Monday, April 25, 2016

Repurposed Men's Shirts #s 27 - 31 (and a little upcycling math)

How many men's shirts do you need to create one dress for a seven-year-old? A hell of a lot more than I would have thought. The 3-layered skirt of this adapted New Look pattern (#6319) requires volumes and volumes of fabric. Luckily, my local thrift store has daily color-coded sales with the lowest coded price set at just one dollar, so total materials price for this creation was $5.

Dress front

This is a moderately challenging jigsaw-puzzle-type project that can be used when recycling old garments for use in any pattern. You simply need to study, turn, and twist your original garments, cutting them open as needed, to come up with fabric for your new project. The voluminous circle skirt layers required for this dress meant having to piece and stitch together fabric from the shirts before cutting out the pattern.

Hidden pocket

One adaptation was a hidden pocket underneath the first circle skirt layer, addressing that perpetual problem I have with the fact that garments for little girls always lack pockets...and pockets are power!

Shirt back

Other adaptations included dropping the waist a bit more than was called for in the original pattern, and substituting a shirt placket with buttons from one of the original garments for use as a back closure instead of the zipper called for in the pattern.

I liked the 7-year-old version so much, I decided to make one for her 5-year-old sister as well. Just repeat the upcycle math above: 5 shirts for one dress at the cost of $5.

Dress front

Piecing together the jigsaw for this dress involved using one of the shirt fronts, positioned sideways, for the front of the dress. Because I didn't want this set of buttons to open, I sewed the placket closed about an inch and a half down from the edge. This dress, unlike the one above, does not have a dropped waist.

Added polkadots

Because I found the finished dress a little somber and boring, I added some stitched on polka dots.

Hidden pocket

And again, a garment for a little girl that has no pockets is no garment of mine. A hidden pocket was positioned underneath the first layer of ruffles.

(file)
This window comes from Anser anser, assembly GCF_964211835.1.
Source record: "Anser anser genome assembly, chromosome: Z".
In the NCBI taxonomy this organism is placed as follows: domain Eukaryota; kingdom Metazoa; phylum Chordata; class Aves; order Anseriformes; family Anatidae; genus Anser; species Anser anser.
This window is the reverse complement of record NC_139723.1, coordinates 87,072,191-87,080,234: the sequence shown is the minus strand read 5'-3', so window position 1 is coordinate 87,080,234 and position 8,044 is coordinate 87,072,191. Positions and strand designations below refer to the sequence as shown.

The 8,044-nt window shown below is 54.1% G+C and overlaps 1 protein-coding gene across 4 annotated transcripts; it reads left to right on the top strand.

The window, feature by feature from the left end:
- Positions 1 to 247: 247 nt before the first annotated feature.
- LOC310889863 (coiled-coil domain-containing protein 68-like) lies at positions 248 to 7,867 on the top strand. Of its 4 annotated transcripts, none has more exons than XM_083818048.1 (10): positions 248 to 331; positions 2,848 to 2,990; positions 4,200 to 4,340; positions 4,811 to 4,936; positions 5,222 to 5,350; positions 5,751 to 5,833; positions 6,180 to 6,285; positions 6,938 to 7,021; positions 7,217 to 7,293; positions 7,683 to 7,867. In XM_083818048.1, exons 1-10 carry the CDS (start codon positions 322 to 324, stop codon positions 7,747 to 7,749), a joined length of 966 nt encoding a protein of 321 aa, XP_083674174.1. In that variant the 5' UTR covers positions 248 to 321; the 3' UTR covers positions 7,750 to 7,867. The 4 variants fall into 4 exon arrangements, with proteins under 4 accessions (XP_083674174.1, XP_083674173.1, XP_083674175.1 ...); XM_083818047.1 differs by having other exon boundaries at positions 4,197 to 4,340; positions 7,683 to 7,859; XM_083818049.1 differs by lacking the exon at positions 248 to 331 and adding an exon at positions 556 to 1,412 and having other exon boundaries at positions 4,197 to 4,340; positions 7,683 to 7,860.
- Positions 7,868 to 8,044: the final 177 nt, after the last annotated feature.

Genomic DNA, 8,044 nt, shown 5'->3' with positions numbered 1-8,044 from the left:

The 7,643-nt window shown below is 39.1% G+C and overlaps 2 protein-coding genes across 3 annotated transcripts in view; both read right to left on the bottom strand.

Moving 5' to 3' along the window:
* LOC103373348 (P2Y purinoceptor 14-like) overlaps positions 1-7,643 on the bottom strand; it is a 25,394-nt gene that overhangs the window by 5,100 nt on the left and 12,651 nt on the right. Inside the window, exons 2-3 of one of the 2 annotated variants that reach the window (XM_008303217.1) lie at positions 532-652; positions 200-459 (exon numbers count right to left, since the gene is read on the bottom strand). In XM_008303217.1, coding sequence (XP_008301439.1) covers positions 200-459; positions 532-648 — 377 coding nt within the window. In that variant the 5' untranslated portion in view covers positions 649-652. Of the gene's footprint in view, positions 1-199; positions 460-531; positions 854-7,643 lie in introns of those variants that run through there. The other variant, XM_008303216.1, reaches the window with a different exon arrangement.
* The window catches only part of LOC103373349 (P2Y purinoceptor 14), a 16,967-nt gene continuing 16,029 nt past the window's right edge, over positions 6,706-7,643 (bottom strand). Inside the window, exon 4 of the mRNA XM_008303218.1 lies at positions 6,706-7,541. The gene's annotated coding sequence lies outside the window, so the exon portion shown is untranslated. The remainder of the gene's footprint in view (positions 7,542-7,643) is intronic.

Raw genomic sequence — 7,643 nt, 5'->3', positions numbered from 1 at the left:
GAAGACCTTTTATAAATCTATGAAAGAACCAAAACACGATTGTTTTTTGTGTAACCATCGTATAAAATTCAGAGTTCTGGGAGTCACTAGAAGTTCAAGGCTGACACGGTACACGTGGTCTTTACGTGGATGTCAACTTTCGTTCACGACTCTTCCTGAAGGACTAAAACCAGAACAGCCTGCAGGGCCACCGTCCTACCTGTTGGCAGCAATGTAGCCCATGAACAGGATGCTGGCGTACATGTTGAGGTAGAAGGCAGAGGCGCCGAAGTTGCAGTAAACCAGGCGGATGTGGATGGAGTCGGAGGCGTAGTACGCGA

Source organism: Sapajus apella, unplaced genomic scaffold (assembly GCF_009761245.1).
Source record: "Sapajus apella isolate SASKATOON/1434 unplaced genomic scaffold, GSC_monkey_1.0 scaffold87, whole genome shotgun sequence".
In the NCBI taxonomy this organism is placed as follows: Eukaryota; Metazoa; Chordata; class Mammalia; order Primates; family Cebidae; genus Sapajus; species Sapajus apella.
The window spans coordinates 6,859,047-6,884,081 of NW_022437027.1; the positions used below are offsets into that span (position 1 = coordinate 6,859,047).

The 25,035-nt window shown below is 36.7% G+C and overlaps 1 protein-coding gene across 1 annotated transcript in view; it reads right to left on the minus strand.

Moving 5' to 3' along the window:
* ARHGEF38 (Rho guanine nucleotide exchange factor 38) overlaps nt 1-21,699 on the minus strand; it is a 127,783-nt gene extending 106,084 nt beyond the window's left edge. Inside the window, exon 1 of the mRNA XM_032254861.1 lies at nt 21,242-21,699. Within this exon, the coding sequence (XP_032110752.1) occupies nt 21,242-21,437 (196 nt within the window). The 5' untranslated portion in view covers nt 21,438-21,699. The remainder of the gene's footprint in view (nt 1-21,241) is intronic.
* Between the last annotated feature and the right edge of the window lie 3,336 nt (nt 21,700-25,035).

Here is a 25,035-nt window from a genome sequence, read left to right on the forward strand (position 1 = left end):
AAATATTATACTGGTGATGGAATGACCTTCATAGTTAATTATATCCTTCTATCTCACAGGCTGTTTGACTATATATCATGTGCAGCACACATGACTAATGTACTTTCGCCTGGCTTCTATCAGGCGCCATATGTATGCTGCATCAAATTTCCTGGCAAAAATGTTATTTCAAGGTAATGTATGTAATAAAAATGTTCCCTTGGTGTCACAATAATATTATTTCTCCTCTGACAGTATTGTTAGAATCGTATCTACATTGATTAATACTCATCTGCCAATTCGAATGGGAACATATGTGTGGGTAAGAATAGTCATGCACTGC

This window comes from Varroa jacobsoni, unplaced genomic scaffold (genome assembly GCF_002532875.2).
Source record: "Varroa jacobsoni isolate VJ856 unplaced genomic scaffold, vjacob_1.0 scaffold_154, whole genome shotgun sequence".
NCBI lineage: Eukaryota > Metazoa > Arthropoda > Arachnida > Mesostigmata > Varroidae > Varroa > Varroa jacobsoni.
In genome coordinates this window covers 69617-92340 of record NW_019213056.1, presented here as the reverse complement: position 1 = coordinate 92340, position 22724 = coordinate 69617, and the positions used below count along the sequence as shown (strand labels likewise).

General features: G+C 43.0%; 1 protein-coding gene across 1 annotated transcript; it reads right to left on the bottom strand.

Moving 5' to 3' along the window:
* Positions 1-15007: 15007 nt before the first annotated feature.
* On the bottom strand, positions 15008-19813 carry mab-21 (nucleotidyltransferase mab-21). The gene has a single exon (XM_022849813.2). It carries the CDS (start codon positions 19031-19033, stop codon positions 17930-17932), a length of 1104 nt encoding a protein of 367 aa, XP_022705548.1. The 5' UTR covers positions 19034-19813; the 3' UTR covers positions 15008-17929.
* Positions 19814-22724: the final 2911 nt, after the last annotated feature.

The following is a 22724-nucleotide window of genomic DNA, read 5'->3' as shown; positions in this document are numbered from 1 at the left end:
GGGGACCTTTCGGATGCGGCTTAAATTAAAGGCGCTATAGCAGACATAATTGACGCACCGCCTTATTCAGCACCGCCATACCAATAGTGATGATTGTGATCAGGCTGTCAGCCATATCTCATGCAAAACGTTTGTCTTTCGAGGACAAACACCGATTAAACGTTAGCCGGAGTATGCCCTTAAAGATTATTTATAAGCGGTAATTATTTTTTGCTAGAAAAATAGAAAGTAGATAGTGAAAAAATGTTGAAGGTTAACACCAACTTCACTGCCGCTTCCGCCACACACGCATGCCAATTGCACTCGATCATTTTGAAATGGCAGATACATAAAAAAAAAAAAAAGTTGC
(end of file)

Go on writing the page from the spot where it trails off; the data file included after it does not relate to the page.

Dress back

Once again, the original placket and buttons from one of the men's shirts serves as a handy back opening.

Now the question: What to put in those hidden pockets? I decided to put a little gift package inside each of the hidden pockets, and each package contains...a coyote toe bone. This seems like a useful talisman for the child who wants to invoke some general, all-around spirit magic. These were purchased at Paxton Gates on Valencia in San Francisco, and I'm going to assume the coyotes in question had a good life and a peaceful death.

Wrapping up the bones

Coyote toe bone

And there you have it — upcycled couture for two little girls skipping into the 21st century, with a small measure of magic thrown into the mix.

21st century children's couture


  1. Well done. I see it appears you have a button on the pocket-- which I always recommend. When turning cartwheels, climbing trees, or even just hop-scotching, a button on a pocket is vital. I might add a mini-compass in the pocket to help knowing where north is when exploring can be valuable in addition to the general magic and good spirits of the outfits. And, yes, I'm surprised how many shirts each garment took. Overall, well done and a project to put on my "to-do" list for the little girls in my life.

  2. Alas no, no button on the pocket. What you're seeing is a buttonhole - I used the finished edge of the buttonhole placket side of the shirt as the top edge of the pocket to save myself some sewing. But I thing depth of pocket and covering ruffle will keep things in. And yes, a compass would be great.

  3. you are so right, pockets are power!
    thanks for sharing
    martine @ silencing the bell

  4. You are such an awesome grandma in so many ways!


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